On Monday morning, a political action committee for Donald Trump—a film extra who served as president of the United States from 2017 to 2021—released a statement saying that “The Fraudulent Presidential Election of 2020 will be, from this day forth, known as THE BIG LIE!” The rebranding edict was directed to no one in particular. But among the prominent politicians who chose to respond to it was Wyoming Rep. Liz Cheney, the third-ranking member and chair of the House Republican conference, the most Trumpy bloc of elected officials in Washington.
To the naked eye, Cheney’s behavior since she cast her vote for Trump’s second impeachment in response to his supporters’ Jan. 6 assault on the Capitol would suggest that she’s eager to sacrifice her political career on the altar of principle. But since no politician thinks like that, what’s going on here?
Cheney’s Jan. 12 statement in support of impeaching the president was uncompromising. “The President of the United States summoned this mob, assembled the mob, and lit the flame of this attack. Everything that followed was his doing,” she said. “There has never been a greater betrayal by a President of the United States of his office and his oath to the Constitution.” The overwhelming majority of her conference sided with Trump instead, but when they tried to strip Cheney of her leadership job in retribution, she saved her position by working the phones, lining up the votes, and earning the support of House Minority Leader Kevin McCarthy a few weeks later.
She wouldn’t apologize for her impeachment vote, and she still hasn’t. If anything, she’s been more vocal, since Trump’s departure, about the need for the party to distance itself from him.
It’s made for some awkward moments. At a House GOP press conference in February, a reporter asked McCarthy whether Trump should speak at the annual Conservative Political Action Conference. McCarthy said yes. Cheney had a different answer. “That’s up to CPAC,” she said. “I’ve been clear on my views about President Trump. I don’t believe that he should be playing a role in the future of the party or the country.” House Minority Whip Steve Scalise, standing next to her, shook his head, and McCarthy abruptly ended the press conference “on that high note.”
The House GOP retreat in Orlando, Florida, last week was far from the happiest place on earth. Cheney, when asked about 2024 presidential candidates, said that “some of our candidates who led the charge, particularly the senators who led the unconstitutional charge, not to certify the election, you know, in my view that’s disqualifying.” She also emphasized the need for a commission focused narrowly on investigating the Jan. 6 riot, which McCarthy opposes.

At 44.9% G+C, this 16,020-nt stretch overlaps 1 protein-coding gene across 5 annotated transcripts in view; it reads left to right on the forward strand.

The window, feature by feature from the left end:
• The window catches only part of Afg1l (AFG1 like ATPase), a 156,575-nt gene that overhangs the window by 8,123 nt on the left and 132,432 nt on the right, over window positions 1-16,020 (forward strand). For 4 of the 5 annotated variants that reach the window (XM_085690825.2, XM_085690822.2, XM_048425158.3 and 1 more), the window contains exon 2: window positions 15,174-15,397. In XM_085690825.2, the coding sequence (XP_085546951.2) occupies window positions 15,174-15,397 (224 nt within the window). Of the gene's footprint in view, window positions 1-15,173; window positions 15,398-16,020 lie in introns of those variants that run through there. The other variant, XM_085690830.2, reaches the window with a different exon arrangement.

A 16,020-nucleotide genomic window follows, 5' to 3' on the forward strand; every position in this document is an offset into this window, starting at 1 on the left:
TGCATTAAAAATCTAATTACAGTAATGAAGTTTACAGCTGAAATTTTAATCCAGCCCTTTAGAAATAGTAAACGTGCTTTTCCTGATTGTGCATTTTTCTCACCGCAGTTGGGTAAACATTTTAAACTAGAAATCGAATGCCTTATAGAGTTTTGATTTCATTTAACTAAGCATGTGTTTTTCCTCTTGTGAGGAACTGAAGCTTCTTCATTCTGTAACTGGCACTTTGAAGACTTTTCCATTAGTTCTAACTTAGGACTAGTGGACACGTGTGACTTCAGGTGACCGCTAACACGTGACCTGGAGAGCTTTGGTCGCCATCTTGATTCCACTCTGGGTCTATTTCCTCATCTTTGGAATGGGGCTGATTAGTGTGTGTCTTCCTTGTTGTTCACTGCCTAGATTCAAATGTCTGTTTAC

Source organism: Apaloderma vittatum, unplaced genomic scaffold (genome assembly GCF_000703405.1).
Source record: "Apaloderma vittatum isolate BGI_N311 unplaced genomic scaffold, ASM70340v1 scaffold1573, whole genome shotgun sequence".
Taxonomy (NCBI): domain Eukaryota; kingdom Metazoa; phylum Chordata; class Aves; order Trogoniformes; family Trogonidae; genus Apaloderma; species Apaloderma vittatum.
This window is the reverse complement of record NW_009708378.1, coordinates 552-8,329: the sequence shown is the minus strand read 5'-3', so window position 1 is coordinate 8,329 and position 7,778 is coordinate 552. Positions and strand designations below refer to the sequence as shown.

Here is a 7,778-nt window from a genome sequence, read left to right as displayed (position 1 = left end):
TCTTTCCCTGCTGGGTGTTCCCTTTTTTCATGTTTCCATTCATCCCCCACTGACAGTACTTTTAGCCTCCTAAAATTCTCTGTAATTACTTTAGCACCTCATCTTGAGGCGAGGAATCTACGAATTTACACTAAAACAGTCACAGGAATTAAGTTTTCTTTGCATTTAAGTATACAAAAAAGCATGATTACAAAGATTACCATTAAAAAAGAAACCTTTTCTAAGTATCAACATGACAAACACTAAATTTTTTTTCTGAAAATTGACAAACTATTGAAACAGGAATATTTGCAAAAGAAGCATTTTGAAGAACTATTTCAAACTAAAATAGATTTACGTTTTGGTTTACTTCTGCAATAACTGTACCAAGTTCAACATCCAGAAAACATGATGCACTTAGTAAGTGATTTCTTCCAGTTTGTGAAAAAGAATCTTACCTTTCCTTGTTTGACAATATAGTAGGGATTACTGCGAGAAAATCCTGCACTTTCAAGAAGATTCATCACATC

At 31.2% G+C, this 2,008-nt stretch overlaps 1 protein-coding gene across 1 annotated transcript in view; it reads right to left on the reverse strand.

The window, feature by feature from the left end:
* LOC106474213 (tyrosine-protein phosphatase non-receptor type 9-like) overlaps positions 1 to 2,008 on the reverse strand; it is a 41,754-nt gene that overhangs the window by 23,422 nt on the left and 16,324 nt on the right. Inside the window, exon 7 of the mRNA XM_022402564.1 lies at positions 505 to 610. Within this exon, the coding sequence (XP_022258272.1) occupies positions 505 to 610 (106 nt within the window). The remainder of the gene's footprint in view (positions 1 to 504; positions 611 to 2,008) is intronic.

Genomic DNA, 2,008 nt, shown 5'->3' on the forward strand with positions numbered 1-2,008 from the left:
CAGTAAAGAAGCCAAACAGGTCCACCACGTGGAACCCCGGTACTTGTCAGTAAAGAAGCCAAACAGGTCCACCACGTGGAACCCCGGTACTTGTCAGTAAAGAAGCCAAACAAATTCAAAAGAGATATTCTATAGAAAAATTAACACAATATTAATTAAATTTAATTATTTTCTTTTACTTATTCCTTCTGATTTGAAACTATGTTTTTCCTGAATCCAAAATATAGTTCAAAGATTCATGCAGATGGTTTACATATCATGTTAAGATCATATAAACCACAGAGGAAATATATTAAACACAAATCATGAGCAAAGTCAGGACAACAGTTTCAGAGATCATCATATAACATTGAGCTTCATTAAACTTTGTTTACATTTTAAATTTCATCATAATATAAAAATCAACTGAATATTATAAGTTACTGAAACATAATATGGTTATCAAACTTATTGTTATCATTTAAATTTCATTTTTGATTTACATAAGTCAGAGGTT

“If we minimize what happened on Jan. 6 and if we appease it,” she said, “then we will be in a situation where every election cycle, you could potentially have another constitutional crisis.”
McCarthy, ever aware that Trump is dangling a sword over him, already stuck his neck out to protect Cheney once. He stopped doing so in Orlando, refusing to say whether Cheney should remain in GOP leadership and suggesting that those not focused on “policy” at the retreat were “not being productive.”
After returning to Washington for President Joe Biden’s address to Congress, Cheney greeted the president with a fist bump and then joyously told her many haters, including Donald Trump Jr., to pound sand.
Cheney’s continued outspokenness and fraternization with the enemy has reached the level where rank-and-file members are fielding angry questions about her from their constituents “back home,” as Punchbowl News reported. That’s the point at which hand-wavey concerns about a lack of messaging unity within party leadership (no one cares) transform into a problem members feel they need to address. The tide is turning against Cheney within the conference, other leaders are done with her, and members are starting to make public predictions about how long she’ll last. When the House returns to session next week, the House GOP’s weekly meeting should be a lively one.
She may lose her leadership post, she may not. She is “confident,” though, that she will survive a primary in 2022 and win reelection.
To the extent that her consistent poking of the bear can align with her political self-interest, she’s evidently made the calculation that there’s no use in going halfway anti-Trump. Cheney didn’t just begin speaking her mind against the former president on Jan. 6. House conservatives were furious at her last summer for breaking from the Trump line. You don’t need much of a heretical record at all to be tagged as the “anti-Trump candidate” in a competitive Republican primary, and she had already accrued more than enough demerits to earn the title before she voted for impeachment. Rather than hedge now and launch a transparently false “I’m the real Trump candidate” campaign that would only emphasize how she isn’t, she can emphasize how she backs down to no one and always fights! A “wrong” record on Trump can put her in primary danger, but perhaps commitment to a vibe can get her out of it.
That, and a lot of money. Though she may not be popular among the Republican base, the remnants of the Resistance and fellow anti-Trump Republicans will always make sure that the rare Republican who stood up to Trump isn’t lacking in funds.
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